A headteacher has called for the high exclusion rates among pupils with special educational needs to be the one of the main focuses of new local area reviews.
Beginning next May, Ofsted and the Care Quality Commission (CQC) will inspect all local areas at least once over the next five years to evaluate how well children with special education needs (SEND) are cared for.
Schools and the further education sector will be included in the evaluations alongside local authorities, clinical commissioning groups, and early years’ providers.
Inspectors will look at pupils’ academic files and gather information about their progress. Services such as speech and language therapy, and mental health services will also be evaluated.
Local areas will not receive an overall graded judgment, but reports will include recommendations and priority areas for improvement.
Jarlath O’Brien, headteacher of Carwarden House Community School, in Surrey, welcomed the evaluation of therapy services.
He told Schools Week: “I would like them to explicitly focus on exclusion trends for students with SEND, which are very high, and the continued use of illegal exclusions – which were highlighted in the 2013 School Exclusions Inquiry.”
Government statistics released in July found SEND pupils make up seven out of every 10 permanent exclusions.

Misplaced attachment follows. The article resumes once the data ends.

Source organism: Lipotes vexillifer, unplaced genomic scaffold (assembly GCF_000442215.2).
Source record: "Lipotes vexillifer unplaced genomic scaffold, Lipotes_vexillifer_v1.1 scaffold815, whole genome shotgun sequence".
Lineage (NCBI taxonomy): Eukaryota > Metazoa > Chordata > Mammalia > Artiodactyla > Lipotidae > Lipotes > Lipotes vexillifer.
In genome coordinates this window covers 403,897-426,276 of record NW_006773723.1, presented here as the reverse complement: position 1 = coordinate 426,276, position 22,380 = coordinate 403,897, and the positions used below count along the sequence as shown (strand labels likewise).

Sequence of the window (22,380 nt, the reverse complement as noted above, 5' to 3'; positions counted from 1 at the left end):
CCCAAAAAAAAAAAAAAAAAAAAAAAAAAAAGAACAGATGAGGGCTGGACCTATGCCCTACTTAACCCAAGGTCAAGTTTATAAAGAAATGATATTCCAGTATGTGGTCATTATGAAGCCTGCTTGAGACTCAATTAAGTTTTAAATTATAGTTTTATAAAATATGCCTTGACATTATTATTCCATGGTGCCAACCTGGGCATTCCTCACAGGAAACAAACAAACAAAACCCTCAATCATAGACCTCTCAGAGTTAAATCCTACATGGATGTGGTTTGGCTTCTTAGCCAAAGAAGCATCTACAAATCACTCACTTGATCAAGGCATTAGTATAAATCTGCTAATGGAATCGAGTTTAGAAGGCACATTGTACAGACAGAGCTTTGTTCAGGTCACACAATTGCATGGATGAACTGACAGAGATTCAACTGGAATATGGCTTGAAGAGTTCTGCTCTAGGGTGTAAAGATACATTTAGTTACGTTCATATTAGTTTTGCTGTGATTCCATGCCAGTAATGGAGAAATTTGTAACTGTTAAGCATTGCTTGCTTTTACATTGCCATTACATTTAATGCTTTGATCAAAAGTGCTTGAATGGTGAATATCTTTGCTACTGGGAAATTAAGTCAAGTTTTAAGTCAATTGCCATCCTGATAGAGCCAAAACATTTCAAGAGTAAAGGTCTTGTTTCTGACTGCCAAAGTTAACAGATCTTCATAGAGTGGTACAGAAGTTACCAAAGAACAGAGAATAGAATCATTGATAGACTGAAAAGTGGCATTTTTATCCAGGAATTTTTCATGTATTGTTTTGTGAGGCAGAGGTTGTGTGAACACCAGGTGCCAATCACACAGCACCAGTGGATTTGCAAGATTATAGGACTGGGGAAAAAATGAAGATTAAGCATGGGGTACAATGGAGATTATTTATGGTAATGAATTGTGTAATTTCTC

Sean Harford, Ofsted’s national director for education, pictured, said inspectors would use the new reviews to highlight good practice to “inspire improvements in other areas.
“I also hope the result will be better support for some of the most vulnerable young people in society, helping to give them the best possible start in life.”
Ofsted and the CQC are now consulting on how to implement the reviews.
They are looking for opinions on a range of issues, including the possibility of using social media to obtain the views of children and young people about whether their needs are met.
The consultation will close on January 4, with the outcome due to be published in “early 2016”.
The government brought in dramatic changes to the provision of special educational needs last September when statements of need for children aged up to 18 were replaced by education, care and health plans (ECHPs). Reactions to their introduction have been mixed.